Georgia’s freshman running backs have brought much-needed stability to a position in flux the past couple of seasons.
Todd Gurley and Keith Marshall have also provided another added boost: getting chunks of yards with big gains.
“You can tell they’re confident in the scheme,” said Vanderbilt coach James Franklin, whose team will try to stop Gurley and Marshall Saturday night in Sanford Stadium. “They’re both guys that can make you miss and go 80, but they have size. They’re not small backs.”
In only three games, Gurley and Marshall already have totaled four runs of 25 yards or more, one away from matching the number that Georgia had all of last season with Isaiah Crowell as its leading rusher. In 2010 with Washaun Ealey and Caleb King as the top ground gainers, Georgia had eight runs of 25 or more yards.
It’s come easier than Gurley envisioned.
“Coming from high school to the next level, you kind of expect to not be able to do all that stuff,” said Gurley, who has runs of 55, 44 and 38 yards. “Most runs after I get hit a couple of times and if I’m still up, I’m still shocked but I just keep moving.”
The 6-foot-1, 218-pound Gurley, a power runner with speed who can maneuver inside, is tied for fourth in the Southeastern Conference in rushing with 276 yards and four touchdowns and leads with a 9.9-yards-per-carry average. The 5-foot-11, 216-pound Marshall, who uses his speed to get to the corner, is 15th in the league with 182 yards and one touchdown, with a long run of 28.
“Being consistent in the small stuff is one thing that’s helped them get in position to make those big runs,” running backs coach Bryan McClendon said. “Their attention to detail is uncanny for them being as young as they are.”
McClendon said that means making sure their eyes are making the right reads, that their steps are the way he wants it.
“We had a ton of 10-, 15-yard runs last year, but never broke,” said offensive coordinator Mike Bobo, who got his biggest runs last season from cornerbacks Brandon Boykin (80 yards) and Branden Smith (56 yards).
“We’re breaking runs,” Bobo said. “It’s a credit to the offensive line. They’re getting a hat on a hat and those guys are getting in the secondary. …I really like the effort of the whole team trying to block for these guys. You want to recruit guys that can take it to the house, and that’s what they’re doing.”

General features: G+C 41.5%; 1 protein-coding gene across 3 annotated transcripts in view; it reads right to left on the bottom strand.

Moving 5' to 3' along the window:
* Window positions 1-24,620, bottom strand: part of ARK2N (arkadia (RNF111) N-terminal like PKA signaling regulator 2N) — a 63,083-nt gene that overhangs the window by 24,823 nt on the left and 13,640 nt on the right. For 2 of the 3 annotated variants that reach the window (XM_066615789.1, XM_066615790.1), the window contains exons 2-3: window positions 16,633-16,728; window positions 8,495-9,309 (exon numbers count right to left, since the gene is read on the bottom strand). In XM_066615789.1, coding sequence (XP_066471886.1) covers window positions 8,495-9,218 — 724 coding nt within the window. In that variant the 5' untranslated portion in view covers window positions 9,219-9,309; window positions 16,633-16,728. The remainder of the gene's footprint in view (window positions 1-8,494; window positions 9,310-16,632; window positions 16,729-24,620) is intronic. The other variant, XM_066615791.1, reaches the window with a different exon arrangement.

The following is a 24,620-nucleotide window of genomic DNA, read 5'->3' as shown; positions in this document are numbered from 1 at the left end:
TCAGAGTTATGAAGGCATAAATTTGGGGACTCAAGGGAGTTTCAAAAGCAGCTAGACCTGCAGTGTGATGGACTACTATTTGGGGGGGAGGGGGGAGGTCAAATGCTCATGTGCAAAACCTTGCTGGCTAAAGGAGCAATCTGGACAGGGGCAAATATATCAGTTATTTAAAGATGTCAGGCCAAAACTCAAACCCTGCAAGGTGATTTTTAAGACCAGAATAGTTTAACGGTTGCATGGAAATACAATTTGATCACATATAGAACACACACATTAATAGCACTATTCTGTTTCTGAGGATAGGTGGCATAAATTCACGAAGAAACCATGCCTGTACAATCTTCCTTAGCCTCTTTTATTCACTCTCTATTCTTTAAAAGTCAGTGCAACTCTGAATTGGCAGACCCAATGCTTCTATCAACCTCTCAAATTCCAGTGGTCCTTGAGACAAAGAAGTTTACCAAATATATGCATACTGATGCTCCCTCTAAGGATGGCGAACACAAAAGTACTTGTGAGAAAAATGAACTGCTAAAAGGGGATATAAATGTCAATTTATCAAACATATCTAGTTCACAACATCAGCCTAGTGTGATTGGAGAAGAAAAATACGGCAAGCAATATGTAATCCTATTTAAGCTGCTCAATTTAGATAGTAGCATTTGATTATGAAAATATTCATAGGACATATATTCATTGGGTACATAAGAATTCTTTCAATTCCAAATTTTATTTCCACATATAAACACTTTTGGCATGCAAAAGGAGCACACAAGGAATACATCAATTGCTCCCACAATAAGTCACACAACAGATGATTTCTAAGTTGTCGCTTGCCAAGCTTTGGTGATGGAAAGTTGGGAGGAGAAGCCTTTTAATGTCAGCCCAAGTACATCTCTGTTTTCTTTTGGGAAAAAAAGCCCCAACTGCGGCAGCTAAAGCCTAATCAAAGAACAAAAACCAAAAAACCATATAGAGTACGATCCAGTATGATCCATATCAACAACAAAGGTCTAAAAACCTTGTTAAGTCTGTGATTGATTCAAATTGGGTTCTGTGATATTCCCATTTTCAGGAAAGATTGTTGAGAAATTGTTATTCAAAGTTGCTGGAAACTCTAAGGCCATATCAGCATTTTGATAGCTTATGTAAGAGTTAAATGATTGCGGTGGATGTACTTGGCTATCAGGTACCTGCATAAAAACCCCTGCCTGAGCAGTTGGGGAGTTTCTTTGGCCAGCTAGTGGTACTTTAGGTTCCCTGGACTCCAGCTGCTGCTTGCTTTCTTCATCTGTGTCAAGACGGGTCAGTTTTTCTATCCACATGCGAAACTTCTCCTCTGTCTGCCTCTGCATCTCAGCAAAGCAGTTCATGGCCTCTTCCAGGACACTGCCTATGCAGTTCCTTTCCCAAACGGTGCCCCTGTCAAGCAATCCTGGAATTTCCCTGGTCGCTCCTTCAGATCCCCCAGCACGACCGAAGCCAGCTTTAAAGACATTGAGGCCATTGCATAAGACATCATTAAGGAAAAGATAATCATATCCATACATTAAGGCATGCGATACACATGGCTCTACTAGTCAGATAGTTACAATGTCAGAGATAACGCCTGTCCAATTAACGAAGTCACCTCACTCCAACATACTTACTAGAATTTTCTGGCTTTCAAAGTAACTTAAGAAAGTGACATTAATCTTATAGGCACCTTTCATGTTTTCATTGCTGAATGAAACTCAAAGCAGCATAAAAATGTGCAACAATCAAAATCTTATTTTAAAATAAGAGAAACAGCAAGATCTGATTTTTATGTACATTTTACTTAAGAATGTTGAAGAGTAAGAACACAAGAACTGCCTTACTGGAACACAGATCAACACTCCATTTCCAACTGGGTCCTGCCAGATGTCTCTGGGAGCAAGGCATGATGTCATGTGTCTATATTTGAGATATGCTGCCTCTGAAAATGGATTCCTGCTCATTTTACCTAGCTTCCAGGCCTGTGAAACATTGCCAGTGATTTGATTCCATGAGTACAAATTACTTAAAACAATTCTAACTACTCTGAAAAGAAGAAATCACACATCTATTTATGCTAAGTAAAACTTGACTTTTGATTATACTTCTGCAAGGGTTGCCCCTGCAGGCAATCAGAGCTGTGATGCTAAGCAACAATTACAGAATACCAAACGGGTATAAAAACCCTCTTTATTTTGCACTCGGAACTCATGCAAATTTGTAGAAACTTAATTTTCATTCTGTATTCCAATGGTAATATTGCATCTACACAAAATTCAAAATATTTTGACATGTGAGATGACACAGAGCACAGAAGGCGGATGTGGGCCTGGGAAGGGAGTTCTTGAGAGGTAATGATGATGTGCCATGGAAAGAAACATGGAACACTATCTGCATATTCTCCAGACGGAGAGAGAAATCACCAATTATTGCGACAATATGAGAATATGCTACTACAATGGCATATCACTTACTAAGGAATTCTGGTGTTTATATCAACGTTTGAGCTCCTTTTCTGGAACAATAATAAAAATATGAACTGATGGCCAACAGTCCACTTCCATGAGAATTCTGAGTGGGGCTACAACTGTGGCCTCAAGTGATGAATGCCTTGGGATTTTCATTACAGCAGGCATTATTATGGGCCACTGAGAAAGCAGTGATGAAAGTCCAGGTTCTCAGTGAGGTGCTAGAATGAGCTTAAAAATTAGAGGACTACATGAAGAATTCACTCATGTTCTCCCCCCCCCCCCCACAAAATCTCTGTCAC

Gurley has done that with his touchdown runs of 55 and 38 yards
“That’s definitely something that we want to keep going,” Marshall said. “A big play gets everybody excited and gets everybody into the game. The last game, really, it was the offensive line. They sprung us.”
Georgia coach Mark Richt pointed to the Bulldogs line creating open spaces to travel through.
“Some of that is just flat-out good blocking,” Richt said. “You’ve still got to find it and have a little patience sometimes and set up a block and then hit it. It’s not just that anybody could run through those holes, but we’ve had some good blocking.”
Marshall and Gurley were both top tailback prospects out of North Carolina, with Marshall rated higher by most recruiting services. Rivals.com had both in their top 50, with Gurley six spots ahead at No. 42.
“Those guys have grown up extremely fast in three games,” receiver Tavarres King said. “Todd just came out hot like a manchild. Both of those guys are extremely talented.”
They looked the part in Georgia’s 56-20 win against Florida Atlantic last week when they became the first pair of Bulldogs freshmen to rush for 100 yards each since Thomas Brown and Danny Ware in 2004
“It helps that they’ve got a quarterback that if you load the box up, he’s going to hurt you on the perimeter and playmakers at wideout,” Franklin said.
The big runs have helped the rushing totals for the freshmen.
Richt is looking for even more.
“We’ve had more opportunities to make safeties miss, it seems like, then maybe we had all last year together,” Richt said. “How many times have they made the safety miss and taken it to the house? That’s kind of the next stage of development for those guys that I’d like to see them improve on.”